The frequency of sexual satisfaction of the intervention and control groups before and after intervention based of cut-off scores.

VariablesStatus of sexual satisfactionIntervention groupControl groupp-value
Sexual satisfactionBeforeSexual dissatisfaction9898.999788.98p=0.5
No problem11.0122.02
AfterSexual dissatisfaction1313.1399100p<0.001
No problem8686.8700

The mean and standard deviation of sexual satisfaction score after adjusting the effect of age and income by using analysis of covariance.

VariablesIntervention groupControl groupp-value
Sexual satisfactionBefore66.1112.1667.1412.910.56
R Squared=0.820 (Adjusted R Squared=0.817)


The present study aimed to investigate the effect of the group sexual counseling using cognitive behavioural approach on women’s sexual satisfaction. The findings revealed that cognitive behavioural counseling approach lead to increased sexual satisfaction by decreasing patients’ negative affect.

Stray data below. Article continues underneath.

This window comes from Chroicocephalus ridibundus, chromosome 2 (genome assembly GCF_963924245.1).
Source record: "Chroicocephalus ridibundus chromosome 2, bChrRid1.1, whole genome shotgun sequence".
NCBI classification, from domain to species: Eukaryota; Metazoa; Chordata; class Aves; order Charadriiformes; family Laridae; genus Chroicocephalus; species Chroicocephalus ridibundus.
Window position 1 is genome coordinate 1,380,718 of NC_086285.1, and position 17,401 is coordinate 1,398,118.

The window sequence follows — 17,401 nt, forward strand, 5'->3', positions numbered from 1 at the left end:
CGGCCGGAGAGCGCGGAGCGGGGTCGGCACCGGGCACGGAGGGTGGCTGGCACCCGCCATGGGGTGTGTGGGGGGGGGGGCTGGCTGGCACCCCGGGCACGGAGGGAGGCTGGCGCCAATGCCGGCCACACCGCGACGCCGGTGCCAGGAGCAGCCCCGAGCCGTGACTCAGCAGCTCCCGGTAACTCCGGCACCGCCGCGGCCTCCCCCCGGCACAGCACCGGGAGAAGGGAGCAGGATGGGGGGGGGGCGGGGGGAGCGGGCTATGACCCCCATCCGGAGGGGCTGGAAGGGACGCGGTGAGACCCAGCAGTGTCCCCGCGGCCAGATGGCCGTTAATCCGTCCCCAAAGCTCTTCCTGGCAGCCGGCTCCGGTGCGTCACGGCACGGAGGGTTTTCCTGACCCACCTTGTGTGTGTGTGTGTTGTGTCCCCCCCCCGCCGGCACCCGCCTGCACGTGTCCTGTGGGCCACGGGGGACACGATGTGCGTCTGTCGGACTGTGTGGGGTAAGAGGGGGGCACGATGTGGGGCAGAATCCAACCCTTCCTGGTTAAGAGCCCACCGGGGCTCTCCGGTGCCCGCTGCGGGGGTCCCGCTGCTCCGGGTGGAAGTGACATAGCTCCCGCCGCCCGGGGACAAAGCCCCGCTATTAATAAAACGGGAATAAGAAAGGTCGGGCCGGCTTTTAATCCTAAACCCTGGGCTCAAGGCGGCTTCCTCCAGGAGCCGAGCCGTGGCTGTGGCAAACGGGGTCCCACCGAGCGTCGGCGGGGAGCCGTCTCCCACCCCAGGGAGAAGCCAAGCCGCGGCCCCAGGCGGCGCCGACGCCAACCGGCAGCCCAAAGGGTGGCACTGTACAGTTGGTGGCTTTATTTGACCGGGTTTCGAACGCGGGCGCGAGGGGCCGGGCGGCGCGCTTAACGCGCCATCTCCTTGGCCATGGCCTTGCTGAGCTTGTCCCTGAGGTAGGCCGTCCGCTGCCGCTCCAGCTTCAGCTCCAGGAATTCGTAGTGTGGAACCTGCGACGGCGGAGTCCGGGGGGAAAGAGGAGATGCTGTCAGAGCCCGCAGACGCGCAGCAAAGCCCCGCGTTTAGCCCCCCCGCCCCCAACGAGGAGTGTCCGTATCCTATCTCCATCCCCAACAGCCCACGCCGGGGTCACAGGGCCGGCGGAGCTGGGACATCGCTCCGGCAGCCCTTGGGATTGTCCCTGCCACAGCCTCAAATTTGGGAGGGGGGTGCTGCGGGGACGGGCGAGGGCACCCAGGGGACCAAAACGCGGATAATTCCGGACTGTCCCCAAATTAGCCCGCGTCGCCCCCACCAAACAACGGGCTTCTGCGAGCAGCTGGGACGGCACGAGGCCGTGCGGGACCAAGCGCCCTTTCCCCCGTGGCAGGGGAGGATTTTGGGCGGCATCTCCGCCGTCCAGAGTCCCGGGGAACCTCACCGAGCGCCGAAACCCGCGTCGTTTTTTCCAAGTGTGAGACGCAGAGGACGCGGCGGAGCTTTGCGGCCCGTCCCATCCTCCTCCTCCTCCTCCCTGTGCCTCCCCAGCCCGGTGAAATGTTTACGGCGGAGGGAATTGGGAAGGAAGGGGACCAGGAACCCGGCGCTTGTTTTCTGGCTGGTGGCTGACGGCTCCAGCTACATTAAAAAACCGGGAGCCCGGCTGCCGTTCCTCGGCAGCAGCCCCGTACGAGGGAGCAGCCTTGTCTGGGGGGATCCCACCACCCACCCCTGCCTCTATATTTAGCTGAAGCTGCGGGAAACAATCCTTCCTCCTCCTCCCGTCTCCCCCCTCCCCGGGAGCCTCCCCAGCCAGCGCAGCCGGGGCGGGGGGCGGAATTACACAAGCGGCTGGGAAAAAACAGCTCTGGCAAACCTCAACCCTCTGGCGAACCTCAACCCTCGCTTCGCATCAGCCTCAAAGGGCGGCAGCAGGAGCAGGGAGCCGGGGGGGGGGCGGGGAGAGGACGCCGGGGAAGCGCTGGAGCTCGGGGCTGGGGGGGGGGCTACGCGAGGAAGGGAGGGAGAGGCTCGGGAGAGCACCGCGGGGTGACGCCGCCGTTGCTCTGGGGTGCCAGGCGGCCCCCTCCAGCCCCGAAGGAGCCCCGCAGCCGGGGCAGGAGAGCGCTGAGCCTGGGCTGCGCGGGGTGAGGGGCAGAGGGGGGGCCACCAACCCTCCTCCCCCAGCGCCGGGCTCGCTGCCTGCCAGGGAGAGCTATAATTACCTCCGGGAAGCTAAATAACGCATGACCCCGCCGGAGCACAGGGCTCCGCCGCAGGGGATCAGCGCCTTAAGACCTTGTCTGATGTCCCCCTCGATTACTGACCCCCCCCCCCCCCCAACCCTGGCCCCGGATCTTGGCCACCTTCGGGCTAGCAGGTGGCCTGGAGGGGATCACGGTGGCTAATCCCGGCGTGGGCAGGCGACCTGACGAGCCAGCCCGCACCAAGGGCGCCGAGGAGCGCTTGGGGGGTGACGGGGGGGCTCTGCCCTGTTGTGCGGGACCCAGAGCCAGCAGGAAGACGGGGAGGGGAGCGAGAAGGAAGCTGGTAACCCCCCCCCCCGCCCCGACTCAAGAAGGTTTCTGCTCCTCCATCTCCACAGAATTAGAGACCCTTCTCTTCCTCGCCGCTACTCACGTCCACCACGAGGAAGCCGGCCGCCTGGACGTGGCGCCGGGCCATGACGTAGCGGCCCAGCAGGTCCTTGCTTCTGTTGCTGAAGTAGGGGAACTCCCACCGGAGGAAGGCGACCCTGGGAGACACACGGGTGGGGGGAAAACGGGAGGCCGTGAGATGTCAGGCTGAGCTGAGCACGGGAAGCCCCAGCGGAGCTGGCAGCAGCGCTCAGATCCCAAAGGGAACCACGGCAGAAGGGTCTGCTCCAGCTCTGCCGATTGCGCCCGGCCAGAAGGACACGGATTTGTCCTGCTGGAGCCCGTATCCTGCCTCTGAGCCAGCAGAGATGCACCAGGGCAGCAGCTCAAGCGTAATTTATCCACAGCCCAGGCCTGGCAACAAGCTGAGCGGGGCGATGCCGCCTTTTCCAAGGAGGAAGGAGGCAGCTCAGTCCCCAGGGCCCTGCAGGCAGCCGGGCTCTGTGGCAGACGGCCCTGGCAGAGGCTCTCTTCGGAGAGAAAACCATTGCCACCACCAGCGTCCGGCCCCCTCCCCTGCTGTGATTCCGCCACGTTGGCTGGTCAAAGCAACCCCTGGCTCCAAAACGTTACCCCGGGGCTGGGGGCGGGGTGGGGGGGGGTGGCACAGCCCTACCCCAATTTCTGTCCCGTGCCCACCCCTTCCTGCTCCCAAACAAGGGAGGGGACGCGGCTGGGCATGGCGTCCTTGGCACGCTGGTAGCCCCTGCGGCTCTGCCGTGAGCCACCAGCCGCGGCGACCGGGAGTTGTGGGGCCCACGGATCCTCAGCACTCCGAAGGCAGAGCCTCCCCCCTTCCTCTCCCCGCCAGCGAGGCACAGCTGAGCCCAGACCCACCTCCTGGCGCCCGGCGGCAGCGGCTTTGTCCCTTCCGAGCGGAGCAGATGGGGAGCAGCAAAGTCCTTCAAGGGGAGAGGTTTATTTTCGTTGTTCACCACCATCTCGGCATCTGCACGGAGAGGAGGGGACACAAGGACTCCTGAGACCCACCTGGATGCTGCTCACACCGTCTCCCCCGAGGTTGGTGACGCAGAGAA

In the present study, women’s sexual satisfaction score was low before the intervention. But in a descriptive study conducted by Ziaee T et al., among 140 married employed women, the results were different and showed that most of the participants (56.4%) were extremely satisfied and just 0.7% were not satisfied with their sexual relationship. The reasons of this inconsistency can be the self-constructed questionnaire (demographic characteristic and sexual satisfaction scale) and the difference between participants’ job. In our study, most of the women were housewife but in the mentioned study, all of the respondent had job [16].